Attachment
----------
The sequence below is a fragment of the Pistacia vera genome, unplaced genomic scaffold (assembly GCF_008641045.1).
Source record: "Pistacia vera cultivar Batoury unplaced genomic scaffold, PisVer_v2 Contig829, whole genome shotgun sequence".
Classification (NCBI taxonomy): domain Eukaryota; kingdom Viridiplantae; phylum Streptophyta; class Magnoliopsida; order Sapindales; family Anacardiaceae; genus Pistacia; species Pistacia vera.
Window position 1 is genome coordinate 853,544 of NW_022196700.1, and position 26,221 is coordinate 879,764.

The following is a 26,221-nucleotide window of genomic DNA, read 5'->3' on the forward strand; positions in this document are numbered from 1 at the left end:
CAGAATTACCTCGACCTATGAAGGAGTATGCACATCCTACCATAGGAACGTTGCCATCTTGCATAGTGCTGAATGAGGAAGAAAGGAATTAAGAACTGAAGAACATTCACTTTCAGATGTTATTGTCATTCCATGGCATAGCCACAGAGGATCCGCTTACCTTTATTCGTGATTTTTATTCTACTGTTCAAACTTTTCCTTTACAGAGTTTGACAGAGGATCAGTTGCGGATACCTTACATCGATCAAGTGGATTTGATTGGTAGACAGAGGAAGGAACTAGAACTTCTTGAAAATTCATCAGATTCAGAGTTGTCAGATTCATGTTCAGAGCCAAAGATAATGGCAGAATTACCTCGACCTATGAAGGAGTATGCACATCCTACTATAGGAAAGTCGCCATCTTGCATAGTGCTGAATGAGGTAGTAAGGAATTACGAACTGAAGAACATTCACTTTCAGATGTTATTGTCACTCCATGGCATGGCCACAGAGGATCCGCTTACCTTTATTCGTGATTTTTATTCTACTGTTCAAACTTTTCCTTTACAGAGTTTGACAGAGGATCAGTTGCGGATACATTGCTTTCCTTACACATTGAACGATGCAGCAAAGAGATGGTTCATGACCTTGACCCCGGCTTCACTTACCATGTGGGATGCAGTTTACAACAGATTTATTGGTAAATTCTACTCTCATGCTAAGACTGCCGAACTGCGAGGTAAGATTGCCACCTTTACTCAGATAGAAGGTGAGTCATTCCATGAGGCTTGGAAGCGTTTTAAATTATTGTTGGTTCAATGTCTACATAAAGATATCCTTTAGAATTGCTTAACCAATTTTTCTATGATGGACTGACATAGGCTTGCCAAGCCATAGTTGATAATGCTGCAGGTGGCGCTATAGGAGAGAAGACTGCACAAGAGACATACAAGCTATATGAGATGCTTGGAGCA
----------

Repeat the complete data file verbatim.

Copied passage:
The sequence below is a fragment of the Pistacia vera genome, unplaced genomic scaffold (assembly GCF_008641045.1).
Source record: "Pistacia vera cultivar Batoury unplaced genomic scaffold, PisVer_v2 Contig829, whole genome shotgun sequence".
Classification (NCBI taxonomy): domain Eukaryota; kingdom Viridiplantae; phylum Streptophyta; class Magnoliopsida; order Sapindales; family Anacardiaceae; genus Pistacia; species Pistacia vera.
Window position 1 is genome coordinate 853,544 of NW_022196700.1, and position 26,221 is coordinate 879,764.

The following is a 26,221-nucleotide window of genomic DNA, read 5'->3' on the forward strand; positions in this document are numbered from 1 at the left end:
CAGAATTACCTCGACCTATGAAGGAGTATGCACATCCTACCATAGGAACGTTGCCATCTTGCATAGTGCTGAATGAGGAAGAAAGGAATTAAGAACTGAAGAACATTCACTTTCAGATGTTATTGTCATTCCATGGCATAGCCACAGAGGATCCGCTTACCTTTATTCGTGATTTTTATTCTACTGTTCAAACTTTTCCTTTACAGAGTTTGACAGAGGATCAGTTGCGGATACCTTACATCGATCAAGTGGATTTGATTGGTAGACAGAGGAAGGAACTAGAACTTCTTGAAAATTCATCAGATTCAGAGTTGTCAGATTCATGTTCAGAGCCAAAGATAATGGCAGAATTACCTCGACCTATGAAGGAGTATGCACATCCTACTATAGGAAAGTCGCCATCTTGCATAGTGCTGAATGAGGTAGTAAGGAATTACGAACTGAAGAACATTCACTTTCAGATGTTATTGTCACTCCATGGCATGGCCACAGAGGATCCGCTTACCTTTATTCGTGATTTTTATTCTACTGTTCAAACTTTTCCTTTACAGAGTTTGACAGAGGATCAGTTGCGGATACATTGCTTTCCTTACACATTGAACGATGCAGCAAAGAGATGGTTCATGACCTTGACCCCGGCTTCACTTACCATGTGGGATGCAGTTTACAACAGATTTATTGGTAAATTCTACTCTCATGCTAAGACTGCCGAACTGCGAGGTAAGATTGCCACCTTTACTCAGATAGAAGGTGAGTCATTCCATGAGGCTTGGAAGCGTTTTAAATTATTGTTGGTTCAATGTCTACATAAAGATATCCTTTAGAATTGCTTAACCAATTTTTCTATGATGGACTGACATAGGCTTGCCAAGCCATAGTTGATAATGCTGCAGGTGGCGCTATAGGAGAGAAGACTGCACAAGAGACATACAAGCTATATGAGATGCTTGGAGCA